An albums of 2004 list

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It seems odd to want to measure your favourite music in 12 month segments, but I never can resist the end of year lists. I feel slightly premature in compiling this list, given that there are still a few albums that I haven't caught up with. Also, I have included a few releases that came out in 2003 in the USA but weren't released until 2004 in the UK. Here you go. Although Sun Kil Moon was one of my faves I have omitted it from the list as I had made it my No.1 album of last year on the strength of it's US release.

1. Fennesz Venice
A darker to follow-up to 'Endless Summer', the title may have originally come from a pun on Christian Fennesz's name, but this was a perfect evocation of backstreet Venice, quiet canals lapping against lonely footpaths. Then you get something like the guitar led blur of 'Circassian' dropped in the middle of it, recalling the white-out of MBV's 'Loveless'. David Sylvian's contribution on 'Transit' was both brilliant and surprising, and still makes me sit bolt upright every time I hear it.

2. Sufjan Stevens Greetings from Michigan The Great Lake State
Released in the US a year earlier, this was the album I listened to more than any other this year. Sufjan also released another fine album 'Seven Swans' in 2004, but this one still continuted to outshine it. A lengthy, often melancholic song cycle based in his home state of Michigan, he promised this was the first in series of FIFTY albums, one for each state. If any of the others are even close to this in terms of great songwriting, we can consider ourselves very lucky to have him around.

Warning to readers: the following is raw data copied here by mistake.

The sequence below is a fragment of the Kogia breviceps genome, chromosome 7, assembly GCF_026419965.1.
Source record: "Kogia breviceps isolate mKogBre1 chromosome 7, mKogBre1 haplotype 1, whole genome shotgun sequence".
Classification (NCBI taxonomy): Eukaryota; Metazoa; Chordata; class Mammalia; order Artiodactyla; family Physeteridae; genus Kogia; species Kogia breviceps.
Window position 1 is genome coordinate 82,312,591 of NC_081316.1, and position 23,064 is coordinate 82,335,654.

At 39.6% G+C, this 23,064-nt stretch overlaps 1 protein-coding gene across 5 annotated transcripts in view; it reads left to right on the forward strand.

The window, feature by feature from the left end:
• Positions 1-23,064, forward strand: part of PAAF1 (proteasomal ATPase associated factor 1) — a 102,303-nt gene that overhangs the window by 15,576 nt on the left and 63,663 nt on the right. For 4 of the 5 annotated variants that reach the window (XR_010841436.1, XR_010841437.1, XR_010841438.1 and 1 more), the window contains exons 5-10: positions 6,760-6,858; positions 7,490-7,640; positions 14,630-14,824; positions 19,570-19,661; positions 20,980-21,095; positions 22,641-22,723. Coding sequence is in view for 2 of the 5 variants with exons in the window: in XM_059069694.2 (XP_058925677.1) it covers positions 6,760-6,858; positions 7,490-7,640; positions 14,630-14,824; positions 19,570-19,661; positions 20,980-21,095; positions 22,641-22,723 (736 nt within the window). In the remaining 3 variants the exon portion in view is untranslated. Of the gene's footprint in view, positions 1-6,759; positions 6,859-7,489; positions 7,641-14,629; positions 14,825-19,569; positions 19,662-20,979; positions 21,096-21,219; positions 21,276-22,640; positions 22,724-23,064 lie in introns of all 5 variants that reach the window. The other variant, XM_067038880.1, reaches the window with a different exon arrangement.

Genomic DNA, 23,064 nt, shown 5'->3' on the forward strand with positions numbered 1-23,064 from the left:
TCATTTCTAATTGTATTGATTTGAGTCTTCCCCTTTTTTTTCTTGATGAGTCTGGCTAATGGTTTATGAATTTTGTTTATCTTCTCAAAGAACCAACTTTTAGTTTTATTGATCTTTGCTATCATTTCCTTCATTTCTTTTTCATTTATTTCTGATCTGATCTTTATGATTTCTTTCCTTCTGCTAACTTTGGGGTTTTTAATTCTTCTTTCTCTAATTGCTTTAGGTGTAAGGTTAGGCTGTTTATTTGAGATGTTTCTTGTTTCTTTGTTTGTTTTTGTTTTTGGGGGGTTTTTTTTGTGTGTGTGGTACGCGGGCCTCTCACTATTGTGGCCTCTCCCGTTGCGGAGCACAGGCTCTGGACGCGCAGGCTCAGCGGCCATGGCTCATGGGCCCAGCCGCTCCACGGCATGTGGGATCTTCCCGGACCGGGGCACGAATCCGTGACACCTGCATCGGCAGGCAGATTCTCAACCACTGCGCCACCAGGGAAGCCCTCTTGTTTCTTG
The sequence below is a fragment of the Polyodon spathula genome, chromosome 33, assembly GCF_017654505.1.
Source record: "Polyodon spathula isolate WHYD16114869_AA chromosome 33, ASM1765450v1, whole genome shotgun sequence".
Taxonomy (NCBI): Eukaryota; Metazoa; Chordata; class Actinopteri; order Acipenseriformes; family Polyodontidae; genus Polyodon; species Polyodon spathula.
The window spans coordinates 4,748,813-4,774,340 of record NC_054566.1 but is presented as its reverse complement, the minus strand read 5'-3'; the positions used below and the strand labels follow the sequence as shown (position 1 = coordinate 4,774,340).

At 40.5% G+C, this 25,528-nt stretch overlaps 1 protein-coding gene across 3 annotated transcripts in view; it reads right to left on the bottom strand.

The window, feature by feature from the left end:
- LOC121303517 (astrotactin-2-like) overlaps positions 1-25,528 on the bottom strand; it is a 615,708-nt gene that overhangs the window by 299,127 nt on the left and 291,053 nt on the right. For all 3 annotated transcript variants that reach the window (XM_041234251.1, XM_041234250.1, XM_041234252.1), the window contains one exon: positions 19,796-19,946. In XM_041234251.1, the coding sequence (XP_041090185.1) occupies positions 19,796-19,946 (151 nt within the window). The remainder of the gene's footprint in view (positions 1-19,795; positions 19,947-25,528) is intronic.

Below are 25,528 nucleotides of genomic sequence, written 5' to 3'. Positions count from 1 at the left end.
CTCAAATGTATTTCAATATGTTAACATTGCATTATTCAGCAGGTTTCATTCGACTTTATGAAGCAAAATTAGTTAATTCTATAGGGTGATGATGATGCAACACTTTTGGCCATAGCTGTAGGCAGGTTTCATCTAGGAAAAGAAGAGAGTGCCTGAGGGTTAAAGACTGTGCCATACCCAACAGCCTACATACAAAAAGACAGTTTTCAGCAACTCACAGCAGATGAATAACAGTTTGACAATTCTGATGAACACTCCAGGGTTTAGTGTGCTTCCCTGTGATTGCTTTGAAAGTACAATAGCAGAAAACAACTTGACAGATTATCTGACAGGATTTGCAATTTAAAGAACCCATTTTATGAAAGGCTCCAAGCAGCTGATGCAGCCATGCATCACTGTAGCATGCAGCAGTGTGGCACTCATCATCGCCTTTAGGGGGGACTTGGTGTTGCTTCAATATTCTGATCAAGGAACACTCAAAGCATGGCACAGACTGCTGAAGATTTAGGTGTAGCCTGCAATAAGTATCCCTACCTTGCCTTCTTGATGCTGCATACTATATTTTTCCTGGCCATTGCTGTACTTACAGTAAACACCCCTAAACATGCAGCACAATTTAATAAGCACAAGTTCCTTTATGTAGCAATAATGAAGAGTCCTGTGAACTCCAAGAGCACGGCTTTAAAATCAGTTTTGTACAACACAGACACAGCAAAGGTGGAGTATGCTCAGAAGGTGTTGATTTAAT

3. Piano Magic The Troubled Sleep of...
Released at the very end of 2003, therefore missing every end of year chart last time, and technically ineligible this year, this was still one of my real highlights. They sound like more of a band on this one, rather than a collection of pieces, and for the moment at least that is a good thing. Still overly melancholic in tone, 'The End of a Dark Tired Year' summed up 2003 perfectly for me. Some beautiful moments too, like 'Saint Marie' or 'Comets', and the familiar glimpse into the lives of everyday people like 'The Tollbooth Martyrs'. The cover illustration of a skeleton imposed over a map of France is also really striking.

4. American Music Club Love Songs for Patriots
A reunion album, or a comeback album, whatever way you want to describe it, this is the strongest work Mark Eitzel has been involved with for a few years. 'Myopic Books' made me smile and 'Patriot's Heart' was a brilliantly sleazy backdrop for the US elections. It remains to be seen what they'll do next, but parts of this record are up there with their very best work.

5. Brian Wilson presents 'Smile'